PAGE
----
TCU dropped out of the Associated Press Top 25 for the first time since the last week of November. The Horned Frogs, which had risen to as high as No. 10 after a 12-0 start, has opened Big 12 Conference play 2-5. The Frogs went 1-1 last week with a home win against Iowa State and a road loss at Kansas State on Saturday. TCU (14-5, 2-5) hosts No. 7 West Virginia at 8 p.m. tonight. The Mountaineers (16-3, 5-2). Kansas is the Big 12’s top-ranked team at No. 5, up five spots.
TCU head coach Gary Patterson’s father Keith W. Patterson, of Rozel, Kansas, died on Saturday. He was 82. Funeral services are scheduled for 10:30 a.m. Thursday at Beckwith Mortuary in Larned, Kan. Visitation is scheduled from 9 a.m to 8 p.m. Tuesday and Wednesday at the mortuary. Memorials can be submitted to the Pawnee Valley Community Hospital Foundation in care of Beckwith Mortuary, Box 477, Larned, Kan. 67550.
The TCU women’s basketball team entered the Associated Press Top 25 for the first time since 2010. The Horned Frogs (13-5, 4-3 in the Big 12) are ranked No. 24 in Monday’s latest poll. The last time TCU was in the Top 25 was Nov. 22, 2010. They were No. 21. The highest ranking in team history is No. 13 on Feb. 23, 2004. After starting 0-3 in the Big 12, the Horned Frogs have won four consecutive games. The Frogs received votes last week after beating No. 7 Texas and No. 15 West Virginia.
Muck Rack makes it simple to find people, tweets, or articles that mention any name, keyword, company, hashtag etc. We've compiled this guide to help you make the most of your search.
Selecting a term
Start searching tweets, articles from media outlets, articles mentioned in tweets, journalists'
names, titles and bios with some suggested searches:
Companies or Topics (e.g. iPhone, Microsoft)
Phrases (e.g. "cloud computing") — use quotes to keep the terms together
Twitter handles (e.g. @username) — returns those who have mentioned or replied to
Names (e.g. "David Pogue")
Hashtags (e.g. #sxsw, #london2012)
Bio details (e.g. vegan, Olympics, father)
Muck Rack's Advanced Search allows for many boolean operators.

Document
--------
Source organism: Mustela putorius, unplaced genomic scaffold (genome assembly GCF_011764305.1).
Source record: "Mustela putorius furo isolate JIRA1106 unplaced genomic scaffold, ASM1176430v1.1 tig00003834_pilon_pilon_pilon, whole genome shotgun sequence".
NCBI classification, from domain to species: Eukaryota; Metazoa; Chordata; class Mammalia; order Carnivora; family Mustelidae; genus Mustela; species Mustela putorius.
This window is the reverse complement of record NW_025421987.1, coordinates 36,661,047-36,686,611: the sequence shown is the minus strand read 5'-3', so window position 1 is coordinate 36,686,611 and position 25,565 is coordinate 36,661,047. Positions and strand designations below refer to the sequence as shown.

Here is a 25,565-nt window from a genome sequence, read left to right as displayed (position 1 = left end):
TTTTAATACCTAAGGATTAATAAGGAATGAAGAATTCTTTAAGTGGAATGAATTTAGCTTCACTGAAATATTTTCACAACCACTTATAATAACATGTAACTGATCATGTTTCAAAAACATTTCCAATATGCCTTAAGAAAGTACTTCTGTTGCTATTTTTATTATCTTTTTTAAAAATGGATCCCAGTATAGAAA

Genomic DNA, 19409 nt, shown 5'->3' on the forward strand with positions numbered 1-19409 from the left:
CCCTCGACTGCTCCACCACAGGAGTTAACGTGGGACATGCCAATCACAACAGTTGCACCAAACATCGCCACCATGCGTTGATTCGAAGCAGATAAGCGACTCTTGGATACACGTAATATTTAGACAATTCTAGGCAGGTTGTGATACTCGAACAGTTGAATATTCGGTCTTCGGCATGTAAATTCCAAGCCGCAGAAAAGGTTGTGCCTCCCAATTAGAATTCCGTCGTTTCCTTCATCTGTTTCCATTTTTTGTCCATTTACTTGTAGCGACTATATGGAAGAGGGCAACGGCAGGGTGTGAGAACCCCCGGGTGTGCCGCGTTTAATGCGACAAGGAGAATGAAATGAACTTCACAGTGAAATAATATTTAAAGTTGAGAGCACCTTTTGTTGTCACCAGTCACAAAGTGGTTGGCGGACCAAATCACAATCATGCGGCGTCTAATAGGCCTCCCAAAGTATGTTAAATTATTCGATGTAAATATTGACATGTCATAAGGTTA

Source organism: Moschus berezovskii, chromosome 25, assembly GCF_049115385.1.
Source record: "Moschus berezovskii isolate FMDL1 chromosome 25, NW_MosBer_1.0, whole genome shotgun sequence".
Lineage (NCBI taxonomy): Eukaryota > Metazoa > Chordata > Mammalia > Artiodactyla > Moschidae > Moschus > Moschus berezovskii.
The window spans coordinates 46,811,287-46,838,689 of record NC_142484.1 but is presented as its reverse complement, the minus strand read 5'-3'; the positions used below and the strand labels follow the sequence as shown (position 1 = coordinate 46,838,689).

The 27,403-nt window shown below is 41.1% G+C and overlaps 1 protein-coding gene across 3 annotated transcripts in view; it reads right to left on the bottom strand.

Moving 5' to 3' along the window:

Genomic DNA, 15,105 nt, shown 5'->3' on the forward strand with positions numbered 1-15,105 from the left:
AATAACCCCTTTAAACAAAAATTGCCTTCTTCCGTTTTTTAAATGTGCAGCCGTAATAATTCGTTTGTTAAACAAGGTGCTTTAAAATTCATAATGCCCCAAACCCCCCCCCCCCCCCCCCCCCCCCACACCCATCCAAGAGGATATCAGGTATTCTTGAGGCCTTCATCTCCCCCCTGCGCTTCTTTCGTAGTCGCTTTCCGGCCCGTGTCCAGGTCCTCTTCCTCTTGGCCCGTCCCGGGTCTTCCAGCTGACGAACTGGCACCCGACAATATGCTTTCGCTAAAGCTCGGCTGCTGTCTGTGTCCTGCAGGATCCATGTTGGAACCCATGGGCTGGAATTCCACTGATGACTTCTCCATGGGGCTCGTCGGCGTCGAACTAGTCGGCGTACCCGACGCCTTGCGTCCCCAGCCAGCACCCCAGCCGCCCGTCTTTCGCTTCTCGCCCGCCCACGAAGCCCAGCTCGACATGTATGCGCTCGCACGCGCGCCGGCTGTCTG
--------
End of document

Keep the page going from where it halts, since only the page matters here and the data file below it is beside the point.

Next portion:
Find results that mention multiple specified terms, use AND or
+. For example, ensure each result contains both Elon Musk and Mark Zuckerberg by
searching Musk AND Zuckerberg or Musk + Zuckerberg.
Use the operators OR or , to broaden your search when you'd like either of
multiple terms to appear in results. (This is the default behavior of our search when no operators
are used). For example, results will contain either cake or cookie by searching cake OR cookie or cake,cookie
Use NOT or - to subtract results from your search. For
example, searching Disney will yield results about the Walt Disney Company as well as Walt Disney
World Resort. To exclude mentions of Disney World, search for Disney -World or Disney
When using one of these operators with a phrase, enclose it in quotation marks. For example, you can
find results about smartphones excluding Apple's iPhone 4S by searching smartphone -"iPhone
Exact case matching or punctuation
If you're searching for a brand name or keyword that relies on specific punctuation marks or capitalization, you can
find results that match your exact query by adding matchcase: before the keyword you're searching for, like matchcase:E*TRADE .
Use parentheses to separate multiple
boolean phrases. For example, to find journalists talking about having fun in Disney World or
Disneyland, search for ("disney world" OR disneyland) AND fun.
An asterisk can be used to search for any variation of a root word truncated by the asterisk. For example, searching for admin* will return results for administrator, administration, administer, administered, etc.
A near operator is an AND operator where you can control the distance between the words. You can vary the distance the near operation uses by adding a forward slash and number (between 0-99) such as strawberries NEAR/10 "whipped cream", which means the strawberries must exist within 10 words of "whipped cream".